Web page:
"I think they certainly could have a successful contemporary music program here without me, with or without a creative chair," Adams says. "I'm not a conductor, although I do conduct -- but I'm basically a creative person, and this will be a chance to have a creative person as part of the extended Philharmonic family."
The Finnish Salonen, 51, who became music director of the Philharmonic at age 34, remembers what it was like to be the arriving wunderkind in a new place and thinks Adams is the perfect mentor to walk Dudamel through the process.
"It's absolutely essential, of course, to have somebody to walk you through the various layers of historic sediment and the kind of cultural code that is so very different in different places," says Salonen, whose own mentors include Steven Stucky, the Philharmonic's longtime consulting composer for new music, and stage director Peter Sellars.
And a festival of California music? "The idea has been on the horizon for a long time, but I also think it makes perfect sense that it happens now during Gustavo's first year, for him to establish himself in California," Salonen adds. "It's a great idea, and great timing."
Like Borda, Salonen appreciates that Adams' interests come from many spheres outside music. "There is an intense curiosity about him that I find very inspiring," Salonen says.
Grant Gershon, director of the Los Angeles Master Chorale, is also a longtime associate of Adams and recently conducted the chorale in a performance of choruses from Adams' controversial opera "The Death of Klinghoffer." Gershon believes that Adams is the perfect composer to curate West Coast, Left Coast because he is so, well, not like a composer.
"He's an extremely good listener, which is an unusual trait for a composer," Gershon says. "He clearly enjoys human interaction. All composers have to be very attuned to the music in their heads; it's hard to open up their ears to what's happening outside. He's genuinely interested in hearing other viewpoints and in real conversation."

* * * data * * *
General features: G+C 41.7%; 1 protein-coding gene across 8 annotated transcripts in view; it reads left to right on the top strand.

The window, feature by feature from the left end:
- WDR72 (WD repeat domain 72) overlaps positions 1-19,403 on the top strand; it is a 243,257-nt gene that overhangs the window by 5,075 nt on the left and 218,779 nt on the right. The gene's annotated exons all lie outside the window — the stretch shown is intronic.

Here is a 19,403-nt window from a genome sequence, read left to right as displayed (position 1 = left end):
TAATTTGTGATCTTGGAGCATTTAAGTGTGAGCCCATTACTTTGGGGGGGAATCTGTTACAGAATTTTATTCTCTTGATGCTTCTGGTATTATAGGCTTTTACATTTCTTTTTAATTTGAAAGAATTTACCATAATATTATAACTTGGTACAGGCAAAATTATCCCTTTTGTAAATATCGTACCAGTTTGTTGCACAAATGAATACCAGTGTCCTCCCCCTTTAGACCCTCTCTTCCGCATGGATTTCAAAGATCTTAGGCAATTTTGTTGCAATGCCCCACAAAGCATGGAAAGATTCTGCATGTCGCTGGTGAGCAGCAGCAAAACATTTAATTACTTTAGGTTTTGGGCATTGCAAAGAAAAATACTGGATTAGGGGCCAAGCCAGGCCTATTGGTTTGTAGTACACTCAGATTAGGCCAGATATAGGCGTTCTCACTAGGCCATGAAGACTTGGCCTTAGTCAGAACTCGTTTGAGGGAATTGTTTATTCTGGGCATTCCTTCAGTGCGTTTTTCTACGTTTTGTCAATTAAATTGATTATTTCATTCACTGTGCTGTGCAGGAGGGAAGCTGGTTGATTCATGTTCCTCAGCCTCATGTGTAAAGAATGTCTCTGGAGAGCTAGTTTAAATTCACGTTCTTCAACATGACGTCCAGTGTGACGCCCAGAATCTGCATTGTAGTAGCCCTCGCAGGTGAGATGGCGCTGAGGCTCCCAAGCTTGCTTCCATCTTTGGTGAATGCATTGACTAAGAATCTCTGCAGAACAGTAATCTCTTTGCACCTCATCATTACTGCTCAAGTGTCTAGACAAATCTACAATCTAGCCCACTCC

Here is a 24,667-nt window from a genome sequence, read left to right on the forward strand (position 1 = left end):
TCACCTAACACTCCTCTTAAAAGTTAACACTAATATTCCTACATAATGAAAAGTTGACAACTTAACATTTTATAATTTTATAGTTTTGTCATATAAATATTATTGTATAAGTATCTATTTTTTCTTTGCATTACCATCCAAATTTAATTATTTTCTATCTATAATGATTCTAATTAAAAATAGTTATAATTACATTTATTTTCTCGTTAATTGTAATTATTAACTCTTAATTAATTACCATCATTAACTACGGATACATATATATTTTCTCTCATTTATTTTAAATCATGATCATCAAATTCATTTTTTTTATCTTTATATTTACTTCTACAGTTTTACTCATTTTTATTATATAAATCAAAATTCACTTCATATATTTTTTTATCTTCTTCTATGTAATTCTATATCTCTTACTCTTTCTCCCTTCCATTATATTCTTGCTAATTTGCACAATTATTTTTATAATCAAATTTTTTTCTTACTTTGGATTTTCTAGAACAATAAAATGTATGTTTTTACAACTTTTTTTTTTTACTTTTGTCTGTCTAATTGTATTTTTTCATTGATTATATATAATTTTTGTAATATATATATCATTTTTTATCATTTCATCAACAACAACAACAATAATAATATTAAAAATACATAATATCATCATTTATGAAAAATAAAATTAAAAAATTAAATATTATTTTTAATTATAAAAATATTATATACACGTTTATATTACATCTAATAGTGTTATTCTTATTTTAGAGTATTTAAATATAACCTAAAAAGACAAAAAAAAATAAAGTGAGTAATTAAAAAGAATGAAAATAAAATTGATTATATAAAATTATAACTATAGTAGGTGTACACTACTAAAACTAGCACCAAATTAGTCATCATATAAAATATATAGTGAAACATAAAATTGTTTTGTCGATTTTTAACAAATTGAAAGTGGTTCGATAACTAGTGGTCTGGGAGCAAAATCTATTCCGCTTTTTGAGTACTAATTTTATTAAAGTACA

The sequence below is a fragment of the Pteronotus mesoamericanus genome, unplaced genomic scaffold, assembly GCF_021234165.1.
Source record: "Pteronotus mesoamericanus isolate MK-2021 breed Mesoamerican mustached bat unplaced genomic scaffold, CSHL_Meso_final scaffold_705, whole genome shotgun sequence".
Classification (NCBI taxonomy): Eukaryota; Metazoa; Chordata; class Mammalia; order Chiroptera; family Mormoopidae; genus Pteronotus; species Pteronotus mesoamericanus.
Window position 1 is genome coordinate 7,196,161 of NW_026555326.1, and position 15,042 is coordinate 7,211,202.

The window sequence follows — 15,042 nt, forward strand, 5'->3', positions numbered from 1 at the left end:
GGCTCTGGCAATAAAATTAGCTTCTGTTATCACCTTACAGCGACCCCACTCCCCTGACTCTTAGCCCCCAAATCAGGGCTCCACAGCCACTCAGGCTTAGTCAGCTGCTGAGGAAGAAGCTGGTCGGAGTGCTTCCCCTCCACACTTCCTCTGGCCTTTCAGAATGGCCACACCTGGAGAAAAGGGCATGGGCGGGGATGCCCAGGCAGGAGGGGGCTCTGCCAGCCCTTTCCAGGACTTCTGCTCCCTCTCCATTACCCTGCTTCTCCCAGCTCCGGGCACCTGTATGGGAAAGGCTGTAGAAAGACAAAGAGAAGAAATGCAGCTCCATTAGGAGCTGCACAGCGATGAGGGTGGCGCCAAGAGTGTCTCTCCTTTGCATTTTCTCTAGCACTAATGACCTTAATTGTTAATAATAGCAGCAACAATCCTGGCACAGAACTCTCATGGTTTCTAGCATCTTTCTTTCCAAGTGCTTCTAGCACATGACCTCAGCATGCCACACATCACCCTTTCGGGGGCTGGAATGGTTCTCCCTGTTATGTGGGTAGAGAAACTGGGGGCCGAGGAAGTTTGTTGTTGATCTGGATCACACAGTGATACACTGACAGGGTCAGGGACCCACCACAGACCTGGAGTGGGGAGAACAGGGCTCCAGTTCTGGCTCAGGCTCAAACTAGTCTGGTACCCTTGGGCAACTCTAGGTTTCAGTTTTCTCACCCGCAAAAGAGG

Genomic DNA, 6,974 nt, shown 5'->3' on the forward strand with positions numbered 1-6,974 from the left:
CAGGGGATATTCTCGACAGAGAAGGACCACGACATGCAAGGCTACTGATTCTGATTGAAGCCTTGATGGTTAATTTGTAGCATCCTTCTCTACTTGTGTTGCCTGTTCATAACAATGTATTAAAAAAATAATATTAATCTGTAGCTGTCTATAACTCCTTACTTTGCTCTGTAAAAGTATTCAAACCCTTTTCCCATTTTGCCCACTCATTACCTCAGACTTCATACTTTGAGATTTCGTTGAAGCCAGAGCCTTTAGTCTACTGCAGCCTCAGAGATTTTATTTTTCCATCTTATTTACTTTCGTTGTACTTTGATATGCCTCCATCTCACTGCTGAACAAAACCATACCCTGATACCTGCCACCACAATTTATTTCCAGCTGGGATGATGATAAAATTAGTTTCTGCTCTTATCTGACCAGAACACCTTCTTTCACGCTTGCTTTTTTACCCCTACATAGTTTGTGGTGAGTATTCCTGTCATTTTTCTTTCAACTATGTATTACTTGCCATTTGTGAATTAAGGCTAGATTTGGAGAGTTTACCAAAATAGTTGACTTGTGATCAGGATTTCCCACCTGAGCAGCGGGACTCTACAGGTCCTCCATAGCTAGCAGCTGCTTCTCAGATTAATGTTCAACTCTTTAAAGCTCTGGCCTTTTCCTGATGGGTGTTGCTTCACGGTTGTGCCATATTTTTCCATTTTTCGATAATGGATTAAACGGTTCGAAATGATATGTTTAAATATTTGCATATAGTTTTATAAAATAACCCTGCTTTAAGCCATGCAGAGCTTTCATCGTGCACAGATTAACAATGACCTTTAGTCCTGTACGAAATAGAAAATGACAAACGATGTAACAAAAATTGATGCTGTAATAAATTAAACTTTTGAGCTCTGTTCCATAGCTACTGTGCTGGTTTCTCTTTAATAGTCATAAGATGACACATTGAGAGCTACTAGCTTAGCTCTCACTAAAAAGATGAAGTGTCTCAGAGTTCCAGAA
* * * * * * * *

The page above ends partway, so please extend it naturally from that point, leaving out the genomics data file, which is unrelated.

These days, Adams is taking a breather from composing, is lecturing and writing and has launched a new conversation with the public through his blog Hell Mouth, which can be found on his website www.earbox.com. A recent post: "Surviving a first rehearsal."
Says Adams of West Coast, Left Coast: "It's definitely a speculative experiment. The first festival I curated here, the Minimalist Jukebox, was more successful than anyone dreamed it was going to be, but there I had the ability to choose music from all over the world in a certain stylistic proclivity. The West Coast is not famous for having produced a great canonical body of classical pieces the way that France or Germany or, for that matter, New York has.
"But there are some interesting works that I do think reflect life out here," he adds.
Will they open a new conversation with Los Angeles? Replies Adams: "Ask me after the festival. . . . Whether California has developed its own uniqueness, its own 'flavor' to constitute a truly identifiable style in music, literature, photography et cetera is still a question. Maybe we'll be just a little bit more conscious of those questions after the West Coast, Left Coast festival has ended."